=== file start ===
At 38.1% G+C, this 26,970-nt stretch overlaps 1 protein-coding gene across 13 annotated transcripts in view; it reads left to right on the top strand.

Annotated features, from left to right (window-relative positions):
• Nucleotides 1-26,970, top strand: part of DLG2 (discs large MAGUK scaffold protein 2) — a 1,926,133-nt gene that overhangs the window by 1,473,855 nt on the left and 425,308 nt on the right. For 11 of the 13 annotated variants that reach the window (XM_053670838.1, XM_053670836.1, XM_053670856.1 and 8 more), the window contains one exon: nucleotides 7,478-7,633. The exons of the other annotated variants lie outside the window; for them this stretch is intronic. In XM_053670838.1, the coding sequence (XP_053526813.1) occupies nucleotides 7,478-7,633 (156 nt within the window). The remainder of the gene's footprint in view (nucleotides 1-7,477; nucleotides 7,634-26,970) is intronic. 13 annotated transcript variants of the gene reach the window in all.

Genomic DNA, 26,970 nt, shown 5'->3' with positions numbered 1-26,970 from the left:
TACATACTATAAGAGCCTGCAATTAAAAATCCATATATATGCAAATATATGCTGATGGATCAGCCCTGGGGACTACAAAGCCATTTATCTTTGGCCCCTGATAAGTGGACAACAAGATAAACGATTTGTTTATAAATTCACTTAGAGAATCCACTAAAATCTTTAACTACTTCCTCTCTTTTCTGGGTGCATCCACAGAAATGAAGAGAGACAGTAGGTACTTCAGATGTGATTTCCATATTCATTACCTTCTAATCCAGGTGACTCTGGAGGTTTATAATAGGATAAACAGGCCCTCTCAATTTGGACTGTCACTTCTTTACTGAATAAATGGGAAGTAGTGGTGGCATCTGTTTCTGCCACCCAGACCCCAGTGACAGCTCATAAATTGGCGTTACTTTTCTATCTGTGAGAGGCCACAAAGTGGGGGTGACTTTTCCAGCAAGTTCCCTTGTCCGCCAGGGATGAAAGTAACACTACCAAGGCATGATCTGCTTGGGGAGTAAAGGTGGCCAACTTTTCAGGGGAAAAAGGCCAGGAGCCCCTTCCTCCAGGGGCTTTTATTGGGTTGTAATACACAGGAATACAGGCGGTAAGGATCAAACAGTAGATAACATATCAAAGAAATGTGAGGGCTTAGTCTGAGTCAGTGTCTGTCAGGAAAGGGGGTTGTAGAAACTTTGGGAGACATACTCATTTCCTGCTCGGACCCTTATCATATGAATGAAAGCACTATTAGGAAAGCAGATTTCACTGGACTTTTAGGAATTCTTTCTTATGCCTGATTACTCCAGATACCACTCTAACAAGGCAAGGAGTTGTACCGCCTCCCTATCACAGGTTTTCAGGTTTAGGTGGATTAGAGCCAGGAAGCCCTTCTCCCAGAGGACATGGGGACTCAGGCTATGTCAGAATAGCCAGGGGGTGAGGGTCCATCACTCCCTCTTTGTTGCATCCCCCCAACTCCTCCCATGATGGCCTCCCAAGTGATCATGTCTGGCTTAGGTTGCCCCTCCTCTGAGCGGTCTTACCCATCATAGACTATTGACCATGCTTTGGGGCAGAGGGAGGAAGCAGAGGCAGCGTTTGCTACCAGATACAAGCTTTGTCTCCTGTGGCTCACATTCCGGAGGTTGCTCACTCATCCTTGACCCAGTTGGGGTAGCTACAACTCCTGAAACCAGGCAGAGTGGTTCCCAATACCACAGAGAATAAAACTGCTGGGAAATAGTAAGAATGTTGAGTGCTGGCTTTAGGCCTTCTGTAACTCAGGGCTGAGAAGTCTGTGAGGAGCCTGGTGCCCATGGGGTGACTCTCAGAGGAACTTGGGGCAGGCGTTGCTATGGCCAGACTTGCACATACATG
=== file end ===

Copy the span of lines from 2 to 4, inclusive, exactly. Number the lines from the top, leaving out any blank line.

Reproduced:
Annotated features, from left to right (window-relative positions):
• Nucleotides 1-26,970, top strand: part of DLG2 (discs large MAGUK scaffold protein 2) — a 1,926,133-nt gene that overhangs the window by 1,473,855 nt on the left and 425,308 nt on the right. For 11 of the 13 annotated variants that reach the window (XM_053670838.1, XM_053670836.1, XM_053670856.1 and 8 more), the window contains one exon: nucleotides 7,478-7,633. The exons of the other annotated variants lie outside the window; for them this stretch is intronic. In XM_053670838.1, the coding sequence (XP_053526813.1) occupies nucleotides 7,478-7,633 (156 nt within the window). The remainder of the gene's footprint in view (nucleotides 1-7,477; nucleotides 7,634-26,970) is intronic. 13 annotated transcript variants of the gene reach the window in all.

Genomic DNA, 26,970 nt, shown 5'->3' with positions numbered 1-26,970 from the left: